Dec 15, 2014 · 2 minutes

A lawyer hired by Sony Pictures Entertainment has warned news outlets against reporting stories based on information released as a result of the November attack on its data servers.

It's unclear how many outlets received the letter: both the Hollywood Reporter and the New York Times have confirmed their receipt of the warning, but other publications which have also covered the leaks, like Gawker, the Wall Street Journal, and Bloomberg, remain silent.

The letter isn't Sony Pictures' first attempt to prevent this leaked information from spreading. It has also targeted the sites hosting the files with distributed-denial of service (DDoS) attacks meant to make it next-to-impossible for anyone to download the leaked files, at least in theory.

But there's a difference between trying to prevent stolen files from spreading and trying to bully the press into not reporting on the contents of those files. One is part of everyday life -- all businesses try to keep their files secure -- while the other is a gross attempt to convince journalists not to report on information which has already been made public via this attack.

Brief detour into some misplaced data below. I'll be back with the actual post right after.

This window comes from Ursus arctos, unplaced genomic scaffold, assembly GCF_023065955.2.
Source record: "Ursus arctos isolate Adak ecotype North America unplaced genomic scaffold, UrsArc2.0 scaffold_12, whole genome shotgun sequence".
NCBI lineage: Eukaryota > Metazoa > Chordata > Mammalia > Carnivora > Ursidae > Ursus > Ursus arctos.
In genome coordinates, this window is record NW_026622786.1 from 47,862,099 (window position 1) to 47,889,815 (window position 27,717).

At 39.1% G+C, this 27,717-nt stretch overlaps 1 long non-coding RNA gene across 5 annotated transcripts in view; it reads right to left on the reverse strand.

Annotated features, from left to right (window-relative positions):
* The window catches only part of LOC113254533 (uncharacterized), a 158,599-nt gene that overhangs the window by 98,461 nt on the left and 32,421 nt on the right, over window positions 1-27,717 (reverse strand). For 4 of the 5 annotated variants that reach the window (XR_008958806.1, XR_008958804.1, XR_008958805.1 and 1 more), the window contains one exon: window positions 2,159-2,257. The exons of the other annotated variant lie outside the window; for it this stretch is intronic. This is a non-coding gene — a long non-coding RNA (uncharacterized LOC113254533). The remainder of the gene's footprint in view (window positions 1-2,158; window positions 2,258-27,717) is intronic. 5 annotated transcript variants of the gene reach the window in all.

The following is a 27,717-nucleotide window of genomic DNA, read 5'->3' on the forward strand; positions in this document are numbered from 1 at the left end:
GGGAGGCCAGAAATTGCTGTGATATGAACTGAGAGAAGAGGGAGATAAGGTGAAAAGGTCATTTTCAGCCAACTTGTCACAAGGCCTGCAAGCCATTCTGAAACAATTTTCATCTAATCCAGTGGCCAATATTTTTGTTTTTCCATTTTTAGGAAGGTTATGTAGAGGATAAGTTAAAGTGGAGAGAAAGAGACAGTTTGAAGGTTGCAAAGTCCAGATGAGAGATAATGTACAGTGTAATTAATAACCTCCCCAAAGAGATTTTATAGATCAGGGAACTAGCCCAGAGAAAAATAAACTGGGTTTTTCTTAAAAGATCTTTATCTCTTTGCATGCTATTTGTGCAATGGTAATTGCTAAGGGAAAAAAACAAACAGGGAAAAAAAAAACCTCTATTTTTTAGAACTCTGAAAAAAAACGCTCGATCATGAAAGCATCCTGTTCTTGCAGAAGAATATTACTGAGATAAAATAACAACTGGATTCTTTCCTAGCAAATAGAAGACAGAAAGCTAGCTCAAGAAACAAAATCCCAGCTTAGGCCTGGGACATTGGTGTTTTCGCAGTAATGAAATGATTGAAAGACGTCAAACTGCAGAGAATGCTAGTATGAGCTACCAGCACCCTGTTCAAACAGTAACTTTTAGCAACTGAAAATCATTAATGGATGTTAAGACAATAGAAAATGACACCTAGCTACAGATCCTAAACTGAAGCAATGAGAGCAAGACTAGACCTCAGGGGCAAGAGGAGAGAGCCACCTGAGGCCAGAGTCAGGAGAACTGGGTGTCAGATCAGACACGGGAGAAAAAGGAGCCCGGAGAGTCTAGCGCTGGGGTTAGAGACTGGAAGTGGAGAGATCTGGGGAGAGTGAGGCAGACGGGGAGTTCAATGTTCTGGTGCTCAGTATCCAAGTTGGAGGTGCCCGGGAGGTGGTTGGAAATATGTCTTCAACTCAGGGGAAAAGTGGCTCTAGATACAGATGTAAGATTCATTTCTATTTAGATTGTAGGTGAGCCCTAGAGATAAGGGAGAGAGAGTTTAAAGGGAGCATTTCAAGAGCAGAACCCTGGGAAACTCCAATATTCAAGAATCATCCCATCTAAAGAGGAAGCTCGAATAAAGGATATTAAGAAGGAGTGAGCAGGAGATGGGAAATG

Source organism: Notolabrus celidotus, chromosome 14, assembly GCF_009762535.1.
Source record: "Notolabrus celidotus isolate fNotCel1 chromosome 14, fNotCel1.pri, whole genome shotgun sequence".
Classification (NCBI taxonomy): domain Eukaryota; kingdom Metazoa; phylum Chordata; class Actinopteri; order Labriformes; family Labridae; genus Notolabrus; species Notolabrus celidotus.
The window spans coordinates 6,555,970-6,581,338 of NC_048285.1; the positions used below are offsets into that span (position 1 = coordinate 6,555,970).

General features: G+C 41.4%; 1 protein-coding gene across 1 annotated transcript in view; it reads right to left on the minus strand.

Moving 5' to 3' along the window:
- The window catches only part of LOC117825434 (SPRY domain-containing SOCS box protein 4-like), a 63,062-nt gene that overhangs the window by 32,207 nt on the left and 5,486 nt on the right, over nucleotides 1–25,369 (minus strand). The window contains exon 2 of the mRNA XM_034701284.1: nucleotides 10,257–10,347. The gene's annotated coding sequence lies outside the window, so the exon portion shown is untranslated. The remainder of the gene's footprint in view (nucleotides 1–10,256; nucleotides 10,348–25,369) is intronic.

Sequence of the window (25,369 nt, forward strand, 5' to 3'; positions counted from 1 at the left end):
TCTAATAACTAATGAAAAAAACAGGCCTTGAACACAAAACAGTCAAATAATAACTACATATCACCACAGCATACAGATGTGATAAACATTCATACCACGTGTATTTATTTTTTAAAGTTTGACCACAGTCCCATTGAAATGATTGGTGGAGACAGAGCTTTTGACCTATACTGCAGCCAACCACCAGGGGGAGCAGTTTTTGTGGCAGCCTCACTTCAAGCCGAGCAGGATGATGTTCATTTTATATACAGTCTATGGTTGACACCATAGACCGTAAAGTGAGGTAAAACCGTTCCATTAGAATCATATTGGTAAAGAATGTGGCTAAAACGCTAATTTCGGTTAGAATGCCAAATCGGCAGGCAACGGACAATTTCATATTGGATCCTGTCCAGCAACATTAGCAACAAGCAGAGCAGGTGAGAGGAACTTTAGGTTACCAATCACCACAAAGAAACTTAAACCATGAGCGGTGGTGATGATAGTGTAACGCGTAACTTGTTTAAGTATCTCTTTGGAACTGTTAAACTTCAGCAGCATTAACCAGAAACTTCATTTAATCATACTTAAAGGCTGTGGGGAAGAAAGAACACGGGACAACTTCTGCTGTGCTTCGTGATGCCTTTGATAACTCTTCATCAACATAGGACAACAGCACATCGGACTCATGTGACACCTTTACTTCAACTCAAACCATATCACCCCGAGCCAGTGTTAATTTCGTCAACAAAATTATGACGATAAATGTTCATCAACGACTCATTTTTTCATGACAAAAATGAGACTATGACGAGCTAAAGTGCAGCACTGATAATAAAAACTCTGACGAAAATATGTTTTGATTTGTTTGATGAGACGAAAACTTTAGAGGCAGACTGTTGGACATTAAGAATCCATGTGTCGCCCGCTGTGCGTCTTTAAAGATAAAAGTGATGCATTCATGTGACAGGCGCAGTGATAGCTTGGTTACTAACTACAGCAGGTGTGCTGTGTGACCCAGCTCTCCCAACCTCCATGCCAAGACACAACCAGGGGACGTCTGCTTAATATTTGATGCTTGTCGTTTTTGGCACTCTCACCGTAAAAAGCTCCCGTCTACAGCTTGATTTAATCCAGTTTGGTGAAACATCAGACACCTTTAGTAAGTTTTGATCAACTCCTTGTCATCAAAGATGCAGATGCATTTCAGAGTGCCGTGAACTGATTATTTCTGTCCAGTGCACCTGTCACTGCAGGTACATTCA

And it's not like all the coverage of those files is unimportant, either. For every navel-gazing report on Sony Pictures' plan for another Spider-Man reboot or David Fincher's private email there's a story about the medical information leaked via this attack or a secret program that could "fundamentally alter the open nature of the Internet" through its mission against piracy.

The biggest problem with these leaks, at least for Sony Pictures, is that they're embarrassing. It would probably prefer it if the world didn't know about the "stunning gender and race gap" that has allowed only one woman to earn a salary of $1 million or more each year; 16 men have done the same. Or that (and this one's a shocker) not everyone in Hollywood likes each other.

But that's hardly an excuse to threaten news organizations with the audacity to report on stories that are clearly in the public interest. The family members of Sony Pictures employees should know their medical records were compromised via this hack. The public should know that Hollywood is once again working to undermine the ideas which allow the Internet to function. And non-male, non-white employees should be aware of gender and race biases at Sony Picture.

Still, you don't have to take my word for it. Just consider the fact that rape-shaming fabulist Aaron Sorkin condemned journalists' efforts to report on the leaked documents in an op-ed for the New York Times. If ever there were a sign that something is a bad idea, it's that Sorkin thinks it's stupendous and should be trumpeted in the place where journalism goes to die.

[illustration by Brad Jonas]